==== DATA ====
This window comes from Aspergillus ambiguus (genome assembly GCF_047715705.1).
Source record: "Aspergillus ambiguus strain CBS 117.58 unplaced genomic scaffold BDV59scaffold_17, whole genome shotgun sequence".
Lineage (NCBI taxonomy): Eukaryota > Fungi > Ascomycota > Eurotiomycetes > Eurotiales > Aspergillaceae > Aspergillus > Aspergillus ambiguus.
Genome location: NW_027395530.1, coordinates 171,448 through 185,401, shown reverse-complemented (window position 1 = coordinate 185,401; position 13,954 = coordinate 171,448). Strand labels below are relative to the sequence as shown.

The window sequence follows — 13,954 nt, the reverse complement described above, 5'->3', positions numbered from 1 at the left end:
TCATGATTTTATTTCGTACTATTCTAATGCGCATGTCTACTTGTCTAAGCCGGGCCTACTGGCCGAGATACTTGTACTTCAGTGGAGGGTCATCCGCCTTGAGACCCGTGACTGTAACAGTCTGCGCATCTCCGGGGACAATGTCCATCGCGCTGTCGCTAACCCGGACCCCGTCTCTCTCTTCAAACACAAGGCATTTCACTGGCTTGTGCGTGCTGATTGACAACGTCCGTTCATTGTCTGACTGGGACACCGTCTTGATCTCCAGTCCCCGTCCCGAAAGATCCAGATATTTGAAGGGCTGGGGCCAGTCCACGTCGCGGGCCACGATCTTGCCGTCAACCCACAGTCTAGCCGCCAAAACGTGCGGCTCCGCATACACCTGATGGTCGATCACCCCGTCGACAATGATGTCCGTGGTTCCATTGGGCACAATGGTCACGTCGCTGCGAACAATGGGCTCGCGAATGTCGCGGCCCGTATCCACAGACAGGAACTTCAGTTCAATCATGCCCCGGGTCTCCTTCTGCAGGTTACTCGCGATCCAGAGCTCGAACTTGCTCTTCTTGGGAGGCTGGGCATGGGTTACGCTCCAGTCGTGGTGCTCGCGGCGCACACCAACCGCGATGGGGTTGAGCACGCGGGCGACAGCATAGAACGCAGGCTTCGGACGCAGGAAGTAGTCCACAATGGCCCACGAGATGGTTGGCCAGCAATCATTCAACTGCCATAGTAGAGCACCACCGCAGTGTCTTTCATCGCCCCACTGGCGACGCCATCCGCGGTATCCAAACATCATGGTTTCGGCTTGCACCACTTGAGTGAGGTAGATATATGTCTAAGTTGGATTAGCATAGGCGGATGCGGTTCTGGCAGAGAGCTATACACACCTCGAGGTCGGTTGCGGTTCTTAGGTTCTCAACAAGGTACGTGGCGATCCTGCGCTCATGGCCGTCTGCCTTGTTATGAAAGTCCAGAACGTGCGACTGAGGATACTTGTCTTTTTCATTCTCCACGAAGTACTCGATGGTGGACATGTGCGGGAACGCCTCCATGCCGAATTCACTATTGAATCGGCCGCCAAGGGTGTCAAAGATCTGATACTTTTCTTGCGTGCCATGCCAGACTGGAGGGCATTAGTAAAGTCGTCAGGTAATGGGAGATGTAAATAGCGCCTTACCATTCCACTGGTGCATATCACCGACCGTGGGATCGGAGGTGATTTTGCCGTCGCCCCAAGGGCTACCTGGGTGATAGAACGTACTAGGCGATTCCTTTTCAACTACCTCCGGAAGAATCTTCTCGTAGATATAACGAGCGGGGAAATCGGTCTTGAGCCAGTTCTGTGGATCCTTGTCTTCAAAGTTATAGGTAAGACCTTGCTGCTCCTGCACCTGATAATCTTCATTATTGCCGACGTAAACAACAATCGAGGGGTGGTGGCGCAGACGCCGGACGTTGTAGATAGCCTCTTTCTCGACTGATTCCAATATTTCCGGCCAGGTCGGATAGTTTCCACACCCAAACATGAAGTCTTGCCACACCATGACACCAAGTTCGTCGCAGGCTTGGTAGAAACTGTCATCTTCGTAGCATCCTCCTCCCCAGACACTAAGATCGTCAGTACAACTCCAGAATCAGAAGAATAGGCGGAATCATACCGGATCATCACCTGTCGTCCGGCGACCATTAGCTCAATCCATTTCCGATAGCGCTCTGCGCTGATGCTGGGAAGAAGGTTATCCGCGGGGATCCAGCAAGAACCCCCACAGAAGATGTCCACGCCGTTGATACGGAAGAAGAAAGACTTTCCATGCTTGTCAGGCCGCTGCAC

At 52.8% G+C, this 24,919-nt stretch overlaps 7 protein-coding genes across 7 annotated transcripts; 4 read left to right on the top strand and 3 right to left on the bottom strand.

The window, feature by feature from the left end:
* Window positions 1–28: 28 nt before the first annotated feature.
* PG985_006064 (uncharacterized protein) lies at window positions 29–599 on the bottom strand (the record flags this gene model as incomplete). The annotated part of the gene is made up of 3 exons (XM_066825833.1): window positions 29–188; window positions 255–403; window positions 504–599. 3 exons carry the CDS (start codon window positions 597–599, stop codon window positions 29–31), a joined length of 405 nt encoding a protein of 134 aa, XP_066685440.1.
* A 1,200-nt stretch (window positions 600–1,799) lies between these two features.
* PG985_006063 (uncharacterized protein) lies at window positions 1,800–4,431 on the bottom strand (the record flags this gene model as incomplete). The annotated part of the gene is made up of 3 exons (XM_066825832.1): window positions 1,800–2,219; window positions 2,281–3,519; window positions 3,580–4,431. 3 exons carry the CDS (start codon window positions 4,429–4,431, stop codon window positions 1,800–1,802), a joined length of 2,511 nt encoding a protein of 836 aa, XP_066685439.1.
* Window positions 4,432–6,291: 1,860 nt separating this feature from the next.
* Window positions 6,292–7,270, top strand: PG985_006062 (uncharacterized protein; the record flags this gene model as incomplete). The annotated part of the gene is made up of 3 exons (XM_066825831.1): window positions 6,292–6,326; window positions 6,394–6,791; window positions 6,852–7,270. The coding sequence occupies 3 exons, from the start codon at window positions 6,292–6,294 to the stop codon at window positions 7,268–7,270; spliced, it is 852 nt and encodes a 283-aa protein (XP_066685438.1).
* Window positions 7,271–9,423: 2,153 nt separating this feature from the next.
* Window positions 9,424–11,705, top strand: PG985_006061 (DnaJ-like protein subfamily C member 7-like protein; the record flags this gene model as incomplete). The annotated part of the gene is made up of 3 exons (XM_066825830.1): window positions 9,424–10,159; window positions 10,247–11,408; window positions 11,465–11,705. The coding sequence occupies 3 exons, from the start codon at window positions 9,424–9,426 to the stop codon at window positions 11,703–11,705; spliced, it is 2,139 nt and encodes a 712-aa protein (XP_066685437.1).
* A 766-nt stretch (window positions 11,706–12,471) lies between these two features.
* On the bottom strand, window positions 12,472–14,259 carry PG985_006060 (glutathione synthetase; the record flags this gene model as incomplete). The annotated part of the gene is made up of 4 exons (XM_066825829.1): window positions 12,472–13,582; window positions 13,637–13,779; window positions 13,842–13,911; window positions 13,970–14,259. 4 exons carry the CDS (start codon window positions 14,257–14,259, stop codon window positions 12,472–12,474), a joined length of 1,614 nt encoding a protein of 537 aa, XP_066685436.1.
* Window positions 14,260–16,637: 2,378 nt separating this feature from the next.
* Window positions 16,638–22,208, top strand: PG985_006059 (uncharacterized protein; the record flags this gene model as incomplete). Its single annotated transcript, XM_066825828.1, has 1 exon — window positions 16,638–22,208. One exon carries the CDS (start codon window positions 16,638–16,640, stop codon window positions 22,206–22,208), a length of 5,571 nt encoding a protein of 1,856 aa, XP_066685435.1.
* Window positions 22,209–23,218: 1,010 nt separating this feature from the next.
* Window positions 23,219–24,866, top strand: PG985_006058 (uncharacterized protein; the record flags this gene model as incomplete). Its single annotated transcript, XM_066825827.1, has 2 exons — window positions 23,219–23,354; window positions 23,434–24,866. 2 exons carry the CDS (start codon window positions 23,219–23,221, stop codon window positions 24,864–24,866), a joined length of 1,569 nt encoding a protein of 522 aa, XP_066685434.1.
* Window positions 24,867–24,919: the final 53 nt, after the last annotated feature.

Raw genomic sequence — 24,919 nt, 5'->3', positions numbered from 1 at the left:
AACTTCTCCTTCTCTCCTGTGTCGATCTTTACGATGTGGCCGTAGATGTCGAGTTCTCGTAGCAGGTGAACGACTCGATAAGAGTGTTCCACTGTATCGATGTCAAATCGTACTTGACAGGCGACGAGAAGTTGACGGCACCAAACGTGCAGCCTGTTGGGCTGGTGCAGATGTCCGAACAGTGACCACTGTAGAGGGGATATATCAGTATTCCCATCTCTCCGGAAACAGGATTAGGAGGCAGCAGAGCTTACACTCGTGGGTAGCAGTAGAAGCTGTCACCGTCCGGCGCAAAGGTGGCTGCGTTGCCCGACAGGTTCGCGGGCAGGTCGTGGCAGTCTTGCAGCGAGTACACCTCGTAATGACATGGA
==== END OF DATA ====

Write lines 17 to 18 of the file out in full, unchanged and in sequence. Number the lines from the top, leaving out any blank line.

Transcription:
* A 766-nt stretch (window positions 11,706–12,471) lies between these two features.
* On the bottom strand, window positions 12,472–14,259 carry PG985_006060 (glutathione synthetase; the record flags this gene model as incomplete). The annotated part of the gene is made up of 4 exons (XM_066825829.1): window positions 12,472–13,582; window positions 13,637–13,779; window positions 13,842–13,911; window positions 13,970–14,259. 4 exons carry the CDS (start codon window positions 14,257–14,259, stop codon window positions 12,472–12,474), a joined length of 1,614 nt encoding a protein of 537 aa, XP_066685436.1.